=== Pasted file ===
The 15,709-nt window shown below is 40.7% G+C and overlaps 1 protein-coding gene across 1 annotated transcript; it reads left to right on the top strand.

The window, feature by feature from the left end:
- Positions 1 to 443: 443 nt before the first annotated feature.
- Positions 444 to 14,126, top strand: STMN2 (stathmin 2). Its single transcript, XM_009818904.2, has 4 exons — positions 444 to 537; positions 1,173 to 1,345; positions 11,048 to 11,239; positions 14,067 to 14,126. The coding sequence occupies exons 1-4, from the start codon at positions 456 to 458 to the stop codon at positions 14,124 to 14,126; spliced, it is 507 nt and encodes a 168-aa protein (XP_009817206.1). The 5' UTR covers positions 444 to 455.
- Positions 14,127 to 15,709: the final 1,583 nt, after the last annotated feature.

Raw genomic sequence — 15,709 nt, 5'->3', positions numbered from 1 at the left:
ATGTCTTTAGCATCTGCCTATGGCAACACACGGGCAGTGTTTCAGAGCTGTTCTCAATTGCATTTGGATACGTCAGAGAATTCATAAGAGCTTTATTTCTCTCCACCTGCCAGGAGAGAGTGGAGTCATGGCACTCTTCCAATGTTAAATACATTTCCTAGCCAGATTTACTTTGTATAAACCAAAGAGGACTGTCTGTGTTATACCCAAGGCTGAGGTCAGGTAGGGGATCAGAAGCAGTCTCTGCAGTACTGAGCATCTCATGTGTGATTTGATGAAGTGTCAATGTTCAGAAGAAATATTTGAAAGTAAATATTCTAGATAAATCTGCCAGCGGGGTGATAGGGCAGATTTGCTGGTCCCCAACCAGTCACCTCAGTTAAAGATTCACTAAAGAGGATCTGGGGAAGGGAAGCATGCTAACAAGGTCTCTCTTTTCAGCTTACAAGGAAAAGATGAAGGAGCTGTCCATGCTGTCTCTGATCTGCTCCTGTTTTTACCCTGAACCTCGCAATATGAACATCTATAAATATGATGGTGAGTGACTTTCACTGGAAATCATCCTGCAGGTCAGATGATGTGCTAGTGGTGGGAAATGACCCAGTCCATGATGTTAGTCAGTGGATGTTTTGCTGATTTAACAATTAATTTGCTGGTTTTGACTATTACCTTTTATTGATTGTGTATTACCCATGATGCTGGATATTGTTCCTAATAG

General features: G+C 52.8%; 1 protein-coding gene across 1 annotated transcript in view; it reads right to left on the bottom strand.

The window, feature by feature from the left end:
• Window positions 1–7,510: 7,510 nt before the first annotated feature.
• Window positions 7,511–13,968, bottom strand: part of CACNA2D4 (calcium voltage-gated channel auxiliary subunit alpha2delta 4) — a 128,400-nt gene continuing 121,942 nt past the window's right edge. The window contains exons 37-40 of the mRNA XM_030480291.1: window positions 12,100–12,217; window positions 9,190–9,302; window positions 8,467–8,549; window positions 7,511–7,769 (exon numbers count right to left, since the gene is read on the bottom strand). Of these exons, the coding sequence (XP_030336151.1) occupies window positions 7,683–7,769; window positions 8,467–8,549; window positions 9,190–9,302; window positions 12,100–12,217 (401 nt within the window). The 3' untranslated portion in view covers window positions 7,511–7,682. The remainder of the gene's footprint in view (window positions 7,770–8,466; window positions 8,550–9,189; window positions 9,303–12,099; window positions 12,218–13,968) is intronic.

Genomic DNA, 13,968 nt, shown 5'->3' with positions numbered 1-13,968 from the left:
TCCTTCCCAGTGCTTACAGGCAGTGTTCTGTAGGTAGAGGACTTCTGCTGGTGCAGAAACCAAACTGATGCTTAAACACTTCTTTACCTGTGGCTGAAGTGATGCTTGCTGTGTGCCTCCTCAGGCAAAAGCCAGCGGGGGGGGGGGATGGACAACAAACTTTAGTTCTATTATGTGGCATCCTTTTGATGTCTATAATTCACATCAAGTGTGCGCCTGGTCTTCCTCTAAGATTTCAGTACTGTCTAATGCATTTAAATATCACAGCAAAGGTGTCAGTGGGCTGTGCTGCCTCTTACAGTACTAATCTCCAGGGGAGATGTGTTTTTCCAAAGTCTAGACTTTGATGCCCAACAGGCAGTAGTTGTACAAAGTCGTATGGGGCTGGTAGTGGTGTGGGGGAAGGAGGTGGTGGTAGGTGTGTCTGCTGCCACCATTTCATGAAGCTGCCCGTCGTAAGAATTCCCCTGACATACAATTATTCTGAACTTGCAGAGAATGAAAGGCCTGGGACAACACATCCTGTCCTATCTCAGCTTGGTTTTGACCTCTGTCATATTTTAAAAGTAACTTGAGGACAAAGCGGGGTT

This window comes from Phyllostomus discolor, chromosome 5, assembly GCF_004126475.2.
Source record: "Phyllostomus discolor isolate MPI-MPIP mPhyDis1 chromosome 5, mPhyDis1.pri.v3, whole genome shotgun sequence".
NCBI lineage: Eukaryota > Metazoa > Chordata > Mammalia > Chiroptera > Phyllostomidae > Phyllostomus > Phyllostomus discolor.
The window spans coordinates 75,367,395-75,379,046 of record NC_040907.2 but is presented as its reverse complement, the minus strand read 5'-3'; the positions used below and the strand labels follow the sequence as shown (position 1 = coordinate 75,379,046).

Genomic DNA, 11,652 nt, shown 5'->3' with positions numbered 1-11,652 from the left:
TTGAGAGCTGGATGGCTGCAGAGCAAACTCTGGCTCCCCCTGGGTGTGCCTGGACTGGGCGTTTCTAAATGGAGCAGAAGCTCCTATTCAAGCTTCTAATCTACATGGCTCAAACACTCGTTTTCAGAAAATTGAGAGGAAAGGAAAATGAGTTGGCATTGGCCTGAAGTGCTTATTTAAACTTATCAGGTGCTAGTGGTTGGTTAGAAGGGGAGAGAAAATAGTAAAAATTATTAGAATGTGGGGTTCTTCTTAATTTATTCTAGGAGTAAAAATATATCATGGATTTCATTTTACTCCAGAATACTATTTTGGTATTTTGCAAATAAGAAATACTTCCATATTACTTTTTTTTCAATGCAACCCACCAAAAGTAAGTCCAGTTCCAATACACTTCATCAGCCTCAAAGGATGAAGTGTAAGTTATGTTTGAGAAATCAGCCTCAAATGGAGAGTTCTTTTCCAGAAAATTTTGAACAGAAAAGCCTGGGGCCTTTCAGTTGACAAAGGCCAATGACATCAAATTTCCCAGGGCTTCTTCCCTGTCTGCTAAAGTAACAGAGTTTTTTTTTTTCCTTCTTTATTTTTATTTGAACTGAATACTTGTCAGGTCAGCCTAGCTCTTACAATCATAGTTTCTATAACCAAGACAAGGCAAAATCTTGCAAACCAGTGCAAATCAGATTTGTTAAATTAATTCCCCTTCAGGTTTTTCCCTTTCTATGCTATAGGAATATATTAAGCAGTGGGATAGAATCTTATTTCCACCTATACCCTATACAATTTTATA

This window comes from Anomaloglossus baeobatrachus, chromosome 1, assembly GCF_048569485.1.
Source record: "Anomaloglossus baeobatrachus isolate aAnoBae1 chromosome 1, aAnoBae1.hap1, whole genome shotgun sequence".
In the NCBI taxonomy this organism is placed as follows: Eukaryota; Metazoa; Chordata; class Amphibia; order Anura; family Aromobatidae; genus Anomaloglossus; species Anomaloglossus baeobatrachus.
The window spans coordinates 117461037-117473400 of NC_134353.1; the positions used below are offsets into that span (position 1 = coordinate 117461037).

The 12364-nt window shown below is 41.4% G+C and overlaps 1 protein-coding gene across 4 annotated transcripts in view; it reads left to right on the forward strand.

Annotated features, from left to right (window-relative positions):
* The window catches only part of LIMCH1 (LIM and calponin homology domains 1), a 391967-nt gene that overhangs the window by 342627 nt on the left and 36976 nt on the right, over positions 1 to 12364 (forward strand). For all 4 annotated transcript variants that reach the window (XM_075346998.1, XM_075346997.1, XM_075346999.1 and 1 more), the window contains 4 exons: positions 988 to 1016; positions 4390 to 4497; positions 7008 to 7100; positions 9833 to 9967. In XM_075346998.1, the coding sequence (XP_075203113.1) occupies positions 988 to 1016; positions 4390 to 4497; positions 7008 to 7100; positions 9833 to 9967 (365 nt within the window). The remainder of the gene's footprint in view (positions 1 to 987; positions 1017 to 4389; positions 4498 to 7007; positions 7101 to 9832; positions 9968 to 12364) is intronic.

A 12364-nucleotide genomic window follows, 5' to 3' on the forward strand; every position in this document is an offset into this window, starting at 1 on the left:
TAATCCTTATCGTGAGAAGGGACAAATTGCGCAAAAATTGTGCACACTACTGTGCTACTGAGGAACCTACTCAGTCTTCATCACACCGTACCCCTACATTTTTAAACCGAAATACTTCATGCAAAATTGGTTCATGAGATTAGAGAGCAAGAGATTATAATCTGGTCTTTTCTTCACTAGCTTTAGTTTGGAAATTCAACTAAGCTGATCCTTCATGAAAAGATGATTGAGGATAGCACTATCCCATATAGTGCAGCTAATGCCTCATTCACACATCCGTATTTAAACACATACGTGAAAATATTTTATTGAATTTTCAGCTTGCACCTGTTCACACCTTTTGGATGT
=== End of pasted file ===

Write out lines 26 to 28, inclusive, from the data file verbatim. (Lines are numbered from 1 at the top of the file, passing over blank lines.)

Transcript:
* The window catches only part of LIMCH1 (LIM and calponin homology domains 1), a 391967-nt gene that overhangs the window by 342627 nt on the left and 36976 nt on the right, over positions 1 to 12364 (forward strand). For all 4 annotated transcript variants that reach the window (XM_075346998.1, XM_075346997.1, XM_075346999.1 and 1 more), the window contains 4 exons: positions 988 to 1016; positions 4390 to 4497; positions 7008 to 7100; positions 9833 to 9967. In XM_075346998.1, the coding sequence (XP_075203113.1) occupies positions 988 to 1016; positions 4390 to 4497; positions 7008 to 7100; positions 9833 to 9967 (365 nt within the window). The remainder of the gene's footprint in view (positions 1 to 987; positions 1017 to 4389; positions 4498 to 7007; positions 7101 to 9832; positions 9968 to 12364) is intronic.

A 12364-nucleotide genomic window follows, 5' to 3' on the forward strand; every position in this document is an offset into this window, starting at 1 on the left:
TAATCCTTATCGTGAGAAGGGACAAATTGCGCAAAAATTGTGCACACTACTGTGCTACTGAGGAACCTACTCAGTCTTCATCACACCGTACCCCTACATTTTTAAACCGAAATACTTCATGCAAAATTGGTTCATGAGATTAGAGAGCAAGAGATTATAATCTGGTCTTTTCTTCACTAGCTTTAGTTTGGAAATTCAACTAAGCTGATCCTTCATGAAAAGATGATTGAGGATAGCACTATCCCATATAGTGCAGCTAATGCCTCATTCACACATCCGTATTTAAACACATACGTGAAAATATTTTATTGAATTTTCAGCTTGCACCTGTTCACACCTTTTGGATGT